Camp Life in the Woods and the Tricks of Trapping and Trap Making eBook

William Hamilton Gibson
This eBook from the Gutenberg Project consists of approximately 313 pages of information about Camp Life in the Woods and the Tricks of Trapping and Trap Making.

It is composed of three pieces, all to be cut from a shingle or thin board.  Let the first be about eight inches long, and three-quarters of an inch in width.  This is for the upright.  An oblong mortise should be cut through this piece, one inch in length, and beginning at about an inch from the end of the stick.  Three inches from the other end, and on one of the broad sides of the stick, a notch should be made, corresponding in shape to that shown in our illustration.  The bait stick should be four or five inches long, one end fitting easily into the mortise, where it should be secured [Page 51] by a wire or smooth nail driven through so as to form a hinge, on which it will work easily.  On the upper side of this stick, and two inches distant from the pivot, a notch should be cut, similar to that in the upright.  The catch piece should be about two inches in length, and bevelled off to a fiat edge at each end.  This completes the pieces.

[Illustration]

To set the trap, it is only necessary to find some stout sapling, after which the upright stick may be attached to it close to the ground, by the aid of two pieces of stout iron wire, twisted firmly around both.  It is well to cut slight grooves at each end of the upright for the reception of the wires, in order to prevent slipping.  Tie a strong piece of twine around one [Page 52] end of the catch piece, knotting it on the beveled side.  Cut the string about two feet in length, and attach the other end to the tip of the sapling.  Adjust the bait stick on its pivot.  By now lowering the catch piece, and lodging the knotted end beneath the notch in the upright and the other end in the notch on the bait stick, the pieces will appear as in our drawing.  Care should be taken to set the catch pieces as slightly as possible in the notches, in order to insure sensitiveness.  At about four inches from the catch piece, the wire noose should be attached and arranged in a circle directly around the bait.  By now backing up the trap with a few sticks to prevent the bait from being approached from behind, the thing is complete, and woe to the misguided creature that dares to test its efficacy.  By adjusting the drawstring so far as the upper end of the catch piece, the leverage on the bait stick is so slight as to require a mere touch to overcome it; and we may safely say that, when this trap is once baited, it will stay baited, so far as animal intruders are concerned, as we never yet have seen a rabbit or bird skilful enough to remove the tempting morsel before being summarily dealt with by the noose on guard duty.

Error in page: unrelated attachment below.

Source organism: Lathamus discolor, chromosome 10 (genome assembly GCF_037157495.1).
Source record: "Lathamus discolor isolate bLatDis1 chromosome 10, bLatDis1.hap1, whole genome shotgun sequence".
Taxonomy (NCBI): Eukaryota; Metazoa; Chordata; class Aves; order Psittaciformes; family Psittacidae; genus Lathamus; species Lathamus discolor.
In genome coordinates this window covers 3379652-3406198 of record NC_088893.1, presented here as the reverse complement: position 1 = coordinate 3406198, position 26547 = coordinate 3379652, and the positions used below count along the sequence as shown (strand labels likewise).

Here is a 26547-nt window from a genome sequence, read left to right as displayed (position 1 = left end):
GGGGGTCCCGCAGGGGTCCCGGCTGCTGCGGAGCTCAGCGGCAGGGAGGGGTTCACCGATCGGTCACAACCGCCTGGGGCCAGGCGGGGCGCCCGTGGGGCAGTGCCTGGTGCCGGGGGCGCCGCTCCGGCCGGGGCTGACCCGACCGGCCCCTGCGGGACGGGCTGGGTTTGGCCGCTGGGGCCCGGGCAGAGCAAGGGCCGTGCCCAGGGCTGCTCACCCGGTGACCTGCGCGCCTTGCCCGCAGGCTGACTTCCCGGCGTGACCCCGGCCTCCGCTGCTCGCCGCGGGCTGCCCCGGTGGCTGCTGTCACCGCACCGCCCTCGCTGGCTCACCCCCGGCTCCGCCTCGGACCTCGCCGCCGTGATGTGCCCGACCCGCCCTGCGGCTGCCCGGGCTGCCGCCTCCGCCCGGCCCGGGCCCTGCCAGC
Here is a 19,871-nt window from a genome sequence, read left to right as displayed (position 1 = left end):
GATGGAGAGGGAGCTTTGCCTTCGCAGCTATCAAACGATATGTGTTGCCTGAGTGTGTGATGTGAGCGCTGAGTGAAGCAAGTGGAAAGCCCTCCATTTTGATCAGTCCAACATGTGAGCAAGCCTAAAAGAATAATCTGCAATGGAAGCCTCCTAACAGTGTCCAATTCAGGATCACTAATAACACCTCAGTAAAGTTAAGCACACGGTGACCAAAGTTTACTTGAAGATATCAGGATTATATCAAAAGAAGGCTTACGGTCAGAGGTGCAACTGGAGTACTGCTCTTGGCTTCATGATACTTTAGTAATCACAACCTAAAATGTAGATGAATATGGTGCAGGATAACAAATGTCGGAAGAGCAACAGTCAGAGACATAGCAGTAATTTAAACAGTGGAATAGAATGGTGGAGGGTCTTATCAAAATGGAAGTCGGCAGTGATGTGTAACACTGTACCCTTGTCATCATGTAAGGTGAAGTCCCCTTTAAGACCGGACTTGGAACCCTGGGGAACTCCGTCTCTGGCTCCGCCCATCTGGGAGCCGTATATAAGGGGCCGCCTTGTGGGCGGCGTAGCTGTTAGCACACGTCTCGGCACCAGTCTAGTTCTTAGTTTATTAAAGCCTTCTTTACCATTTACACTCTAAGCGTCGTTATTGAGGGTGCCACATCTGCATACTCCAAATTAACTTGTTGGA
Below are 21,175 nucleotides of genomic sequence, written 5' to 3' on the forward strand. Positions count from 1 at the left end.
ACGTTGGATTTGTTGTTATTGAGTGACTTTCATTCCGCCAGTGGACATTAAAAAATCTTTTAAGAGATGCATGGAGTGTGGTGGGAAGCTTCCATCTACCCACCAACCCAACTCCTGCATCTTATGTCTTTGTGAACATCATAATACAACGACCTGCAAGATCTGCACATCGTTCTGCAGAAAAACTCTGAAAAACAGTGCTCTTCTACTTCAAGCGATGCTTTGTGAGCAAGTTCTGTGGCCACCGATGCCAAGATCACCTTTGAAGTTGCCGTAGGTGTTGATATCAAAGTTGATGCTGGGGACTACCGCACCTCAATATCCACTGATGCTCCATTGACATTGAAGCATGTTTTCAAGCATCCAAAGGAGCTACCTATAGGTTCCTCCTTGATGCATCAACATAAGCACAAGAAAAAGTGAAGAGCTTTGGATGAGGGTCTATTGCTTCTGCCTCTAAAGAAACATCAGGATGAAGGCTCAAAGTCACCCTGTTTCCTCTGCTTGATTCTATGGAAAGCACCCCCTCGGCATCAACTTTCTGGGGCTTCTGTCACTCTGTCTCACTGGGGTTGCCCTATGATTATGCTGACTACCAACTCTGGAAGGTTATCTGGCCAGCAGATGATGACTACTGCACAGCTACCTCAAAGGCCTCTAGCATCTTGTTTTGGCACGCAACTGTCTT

For portability, however, the following has no equal.

THE “SIMPLEST” SNARE.

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Project Gutenberg
Camp Life in the Woods and the Tricks of Trapping and Trap Making from Project Gutenberg. Public domain.
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